Home Health How households dust can pose health risks

How households dust can pose health risks


Many households in Kenya are unknowingly affected by dust that remains hidden in the window frames, household items and floors causing health hazards if the revelation of a new study is to go by, unfortunately, many Kenyans downplay this.

Researchers from Milken Institute of Public Health at George Washington University found out that dust from households can silently pose health risks – expose people to a variety of toxic chemicals.

Although the setting of the study originates from the United States, dust is commonly found in almost every household.

The length of exposure to the dust and the size may determine how dangerous it can be. Image: Courtesy

The team collected dust samples, analyzed them and find out di (2- ethyl hexyl) phthalate (DEHP), phenols and flame retardant chemicals were the top three deadly chemicals in the dust.

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“Our study is the first comprehensive analysis of consumer product chemicals found in household dust.

The findings suggest that people, and especially children, are exposed on a daily basis to multiple chemicals in dust that is linked to serious health problems.”, says the Lead author of the study, Ami Zota, ScD, MS, assistant professor of environmental and occupational health at the Milken Institute.

Let’s talk about some of the chemicals in the household that will likely ignite the dust to contain hazardous components.

The meta-analysis of the study shows numerous potentially toxic chemicals that are used at homes including products such as baby, beauty, personal, care, cleaning and household furnishings.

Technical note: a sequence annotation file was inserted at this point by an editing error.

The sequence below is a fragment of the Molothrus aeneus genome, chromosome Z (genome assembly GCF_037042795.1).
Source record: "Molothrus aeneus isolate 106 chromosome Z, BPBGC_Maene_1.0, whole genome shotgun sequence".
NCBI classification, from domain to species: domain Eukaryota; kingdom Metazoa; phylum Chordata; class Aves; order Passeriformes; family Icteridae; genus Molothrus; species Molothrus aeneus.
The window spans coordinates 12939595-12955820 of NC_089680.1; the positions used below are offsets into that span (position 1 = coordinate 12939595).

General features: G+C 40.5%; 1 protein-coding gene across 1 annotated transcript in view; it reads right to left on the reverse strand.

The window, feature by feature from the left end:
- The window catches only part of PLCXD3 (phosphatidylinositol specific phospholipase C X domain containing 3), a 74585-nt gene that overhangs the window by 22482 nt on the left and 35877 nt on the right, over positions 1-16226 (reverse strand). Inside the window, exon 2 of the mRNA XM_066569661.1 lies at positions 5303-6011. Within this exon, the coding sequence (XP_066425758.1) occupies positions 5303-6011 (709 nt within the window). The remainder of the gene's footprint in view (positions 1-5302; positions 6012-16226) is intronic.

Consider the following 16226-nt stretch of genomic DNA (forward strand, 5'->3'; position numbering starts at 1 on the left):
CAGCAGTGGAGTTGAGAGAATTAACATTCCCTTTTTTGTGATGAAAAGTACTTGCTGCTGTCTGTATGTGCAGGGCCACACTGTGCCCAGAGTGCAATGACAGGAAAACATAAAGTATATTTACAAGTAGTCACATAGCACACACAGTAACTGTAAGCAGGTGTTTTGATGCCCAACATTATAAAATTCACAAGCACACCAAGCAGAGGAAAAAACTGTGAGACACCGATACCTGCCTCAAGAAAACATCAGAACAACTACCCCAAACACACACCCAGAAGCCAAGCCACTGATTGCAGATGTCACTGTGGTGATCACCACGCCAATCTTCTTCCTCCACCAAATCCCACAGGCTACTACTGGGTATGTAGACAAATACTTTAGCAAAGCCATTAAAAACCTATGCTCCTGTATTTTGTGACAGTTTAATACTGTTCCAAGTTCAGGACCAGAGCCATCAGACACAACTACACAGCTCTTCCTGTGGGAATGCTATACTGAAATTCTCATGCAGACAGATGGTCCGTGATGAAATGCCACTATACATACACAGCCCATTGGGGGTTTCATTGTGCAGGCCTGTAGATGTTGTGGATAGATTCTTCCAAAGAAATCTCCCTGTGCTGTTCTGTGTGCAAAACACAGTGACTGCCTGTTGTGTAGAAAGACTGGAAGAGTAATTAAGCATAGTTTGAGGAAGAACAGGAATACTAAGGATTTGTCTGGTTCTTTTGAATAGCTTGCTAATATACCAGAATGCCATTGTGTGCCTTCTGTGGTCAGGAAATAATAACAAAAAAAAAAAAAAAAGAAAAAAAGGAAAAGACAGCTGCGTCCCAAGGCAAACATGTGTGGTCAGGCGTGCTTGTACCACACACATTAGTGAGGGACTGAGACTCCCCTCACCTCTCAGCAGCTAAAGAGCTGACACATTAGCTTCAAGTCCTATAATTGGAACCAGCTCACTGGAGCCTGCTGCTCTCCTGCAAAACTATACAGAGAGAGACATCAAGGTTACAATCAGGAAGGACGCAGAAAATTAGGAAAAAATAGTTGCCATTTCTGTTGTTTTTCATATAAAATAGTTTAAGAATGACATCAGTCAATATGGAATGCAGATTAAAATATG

According to Veena Singla, Ph.D., a staff scientist at the Natural Resources Defense Council, co-author of the study, different products used in most households are harmful.

“The number and levels of toxic and untested chemicals that are likely in every one of our living rooms was shocking to me.

Harmful chemicals used in everyday products and building materials result in widespread contamination of our homes—these dangerous chemicals should be replaced with safer alternatives.”

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The length of exposure to the dust and the size may determine how dangerous it can be- although it could be visible or invisible. People who are easily affected are individuals suffering from respiratory problems such as asthma.

Inhaled dust can cause sneezing, coughing and irritation of the eyes. Crawling children are at risk of such dust.

Chemicals such as Tris(1,3-dichloro-2-propyl) found in dust can cause cancer.

We all know what to do to reduce the level of dust particles found in our households. Cleanliness is part of faith, as they say.

Regular cleaning of a household is one of the foolproof ways of doing away with dust and its health complications. Sweeping and mopping of floors, furniture, window frames, tables will greatly help.

Personal hygiene and keeping away from products that contain dangerous chemicals will enhance a safe stay at home.